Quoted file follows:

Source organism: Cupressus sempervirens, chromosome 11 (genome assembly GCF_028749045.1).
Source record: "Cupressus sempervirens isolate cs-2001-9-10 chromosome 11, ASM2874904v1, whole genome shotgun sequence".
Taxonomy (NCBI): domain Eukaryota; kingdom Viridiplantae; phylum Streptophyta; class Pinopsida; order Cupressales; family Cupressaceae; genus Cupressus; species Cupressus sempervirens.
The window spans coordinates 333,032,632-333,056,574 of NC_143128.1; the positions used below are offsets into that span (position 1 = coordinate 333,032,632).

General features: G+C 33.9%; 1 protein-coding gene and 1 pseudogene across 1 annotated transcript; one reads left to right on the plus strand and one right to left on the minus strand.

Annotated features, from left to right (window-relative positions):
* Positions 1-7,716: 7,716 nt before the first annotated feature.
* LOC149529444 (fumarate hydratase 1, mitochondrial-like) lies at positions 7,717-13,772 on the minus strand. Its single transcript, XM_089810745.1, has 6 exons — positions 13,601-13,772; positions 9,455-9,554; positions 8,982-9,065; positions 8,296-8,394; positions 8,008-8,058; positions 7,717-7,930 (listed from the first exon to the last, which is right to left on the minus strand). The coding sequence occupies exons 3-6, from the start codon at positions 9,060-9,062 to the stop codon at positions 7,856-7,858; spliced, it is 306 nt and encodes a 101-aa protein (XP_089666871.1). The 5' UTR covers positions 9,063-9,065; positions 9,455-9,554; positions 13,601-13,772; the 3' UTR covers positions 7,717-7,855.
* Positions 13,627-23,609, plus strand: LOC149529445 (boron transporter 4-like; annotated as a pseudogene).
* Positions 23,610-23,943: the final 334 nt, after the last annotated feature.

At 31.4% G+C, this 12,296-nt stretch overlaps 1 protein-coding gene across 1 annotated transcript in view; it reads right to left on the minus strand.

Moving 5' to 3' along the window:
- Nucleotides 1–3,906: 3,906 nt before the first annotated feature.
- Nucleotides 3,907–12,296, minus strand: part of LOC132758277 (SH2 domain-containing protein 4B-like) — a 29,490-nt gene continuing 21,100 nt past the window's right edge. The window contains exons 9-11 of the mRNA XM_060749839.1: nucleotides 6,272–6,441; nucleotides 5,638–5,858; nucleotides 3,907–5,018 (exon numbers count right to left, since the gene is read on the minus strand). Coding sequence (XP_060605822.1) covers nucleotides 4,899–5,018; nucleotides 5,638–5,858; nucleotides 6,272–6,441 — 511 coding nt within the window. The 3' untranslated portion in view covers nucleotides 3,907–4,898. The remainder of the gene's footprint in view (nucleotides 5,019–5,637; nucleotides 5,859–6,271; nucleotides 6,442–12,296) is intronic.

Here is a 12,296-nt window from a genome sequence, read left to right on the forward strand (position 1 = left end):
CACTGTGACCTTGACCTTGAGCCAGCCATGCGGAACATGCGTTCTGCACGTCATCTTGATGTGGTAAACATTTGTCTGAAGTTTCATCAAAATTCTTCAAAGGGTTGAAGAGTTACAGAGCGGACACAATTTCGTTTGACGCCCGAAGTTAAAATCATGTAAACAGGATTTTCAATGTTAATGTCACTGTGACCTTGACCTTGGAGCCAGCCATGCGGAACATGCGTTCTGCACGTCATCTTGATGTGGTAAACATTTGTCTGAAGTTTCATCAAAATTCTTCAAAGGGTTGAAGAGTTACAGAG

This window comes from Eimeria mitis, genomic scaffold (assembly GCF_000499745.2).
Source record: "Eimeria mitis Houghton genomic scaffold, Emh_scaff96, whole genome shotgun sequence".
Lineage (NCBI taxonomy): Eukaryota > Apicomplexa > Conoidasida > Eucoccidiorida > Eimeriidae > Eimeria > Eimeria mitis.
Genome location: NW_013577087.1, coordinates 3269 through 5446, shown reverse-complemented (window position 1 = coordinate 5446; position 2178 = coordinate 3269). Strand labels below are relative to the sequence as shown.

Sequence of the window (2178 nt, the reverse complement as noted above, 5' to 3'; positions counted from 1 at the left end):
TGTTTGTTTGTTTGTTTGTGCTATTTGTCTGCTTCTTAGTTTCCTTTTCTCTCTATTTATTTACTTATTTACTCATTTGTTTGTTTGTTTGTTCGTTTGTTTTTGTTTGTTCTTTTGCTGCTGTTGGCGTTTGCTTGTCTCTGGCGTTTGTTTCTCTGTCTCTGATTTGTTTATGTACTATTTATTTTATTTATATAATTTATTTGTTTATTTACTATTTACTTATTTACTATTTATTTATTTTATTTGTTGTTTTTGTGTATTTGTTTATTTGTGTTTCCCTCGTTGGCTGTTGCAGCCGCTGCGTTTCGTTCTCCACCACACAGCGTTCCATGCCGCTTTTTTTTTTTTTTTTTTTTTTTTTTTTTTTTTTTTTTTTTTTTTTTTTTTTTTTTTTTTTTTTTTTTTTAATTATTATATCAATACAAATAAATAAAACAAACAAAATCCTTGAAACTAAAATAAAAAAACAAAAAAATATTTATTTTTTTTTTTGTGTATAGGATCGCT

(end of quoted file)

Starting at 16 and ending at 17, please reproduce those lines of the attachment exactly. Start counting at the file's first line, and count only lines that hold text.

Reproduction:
CACTGTGACCTTGACCTTGAGCCAGCCATGCGGAACATGCGTTCTGCACGTCATCTTGATGTGGTAAACATTTGTCTGAAGTTTCATCAAAATTCTTCAAAGGGTTGAAGAGTTACAGAGCGGACACAATTTCGTTTGACGCCCGAAGTTAAAATCATGTAAACAGGATTTTCAATGTTAATGTCACTGTGACCTTGACCTTGGAGCCAGCCATGCGGAACATGCGTTCTGCACGTCATCTTGATGTGGTAAACATTTGTCTGAAGTTTCATCAAAATTCTTCAAAGGGTTGAAGAGTTACAGAG

This window comes from Eimeria mitis, genomic scaffold (assembly GCF_000499745.2).